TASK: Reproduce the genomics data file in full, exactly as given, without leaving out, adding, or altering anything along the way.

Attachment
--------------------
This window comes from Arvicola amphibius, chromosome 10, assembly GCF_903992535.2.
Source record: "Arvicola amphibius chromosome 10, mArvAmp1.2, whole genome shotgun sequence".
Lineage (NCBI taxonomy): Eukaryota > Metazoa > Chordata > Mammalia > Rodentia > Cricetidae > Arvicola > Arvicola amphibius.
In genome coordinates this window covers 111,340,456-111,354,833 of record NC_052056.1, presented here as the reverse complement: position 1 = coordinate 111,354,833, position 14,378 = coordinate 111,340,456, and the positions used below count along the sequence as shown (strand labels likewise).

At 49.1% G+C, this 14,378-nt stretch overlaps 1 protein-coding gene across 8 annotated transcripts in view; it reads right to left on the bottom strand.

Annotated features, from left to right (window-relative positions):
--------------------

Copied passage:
This window comes from Arvicola amphibius, chromosome 10, assembly GCF_903992535.2.
Source record: "Arvicola amphibius chromosome 10, mArvAmp1.2, whole genome shotgun sequence".
Lineage (NCBI taxonomy): Eukaryota > Metazoa > Chordata > Mammalia > Rodentia > Cricetidae > Arvicola > Arvicola amphibius.
In genome coordinates this window covers 111,340,456-111,354,833 of record NC_052056.1, presented here as the reverse complement: position 1 = coordinate 111,354,833, position 14,378 = coordinate 111,340,456, and the positions used below count along the sequence as shown (strand labels likewise).

At 49.1% G+C, this 14,378-nt stretch overlaps 1 protein-coding gene across 8 annotated transcripts in view; it reads right to left on the bottom strand.

Annotated features, from left to right (window-relative positions):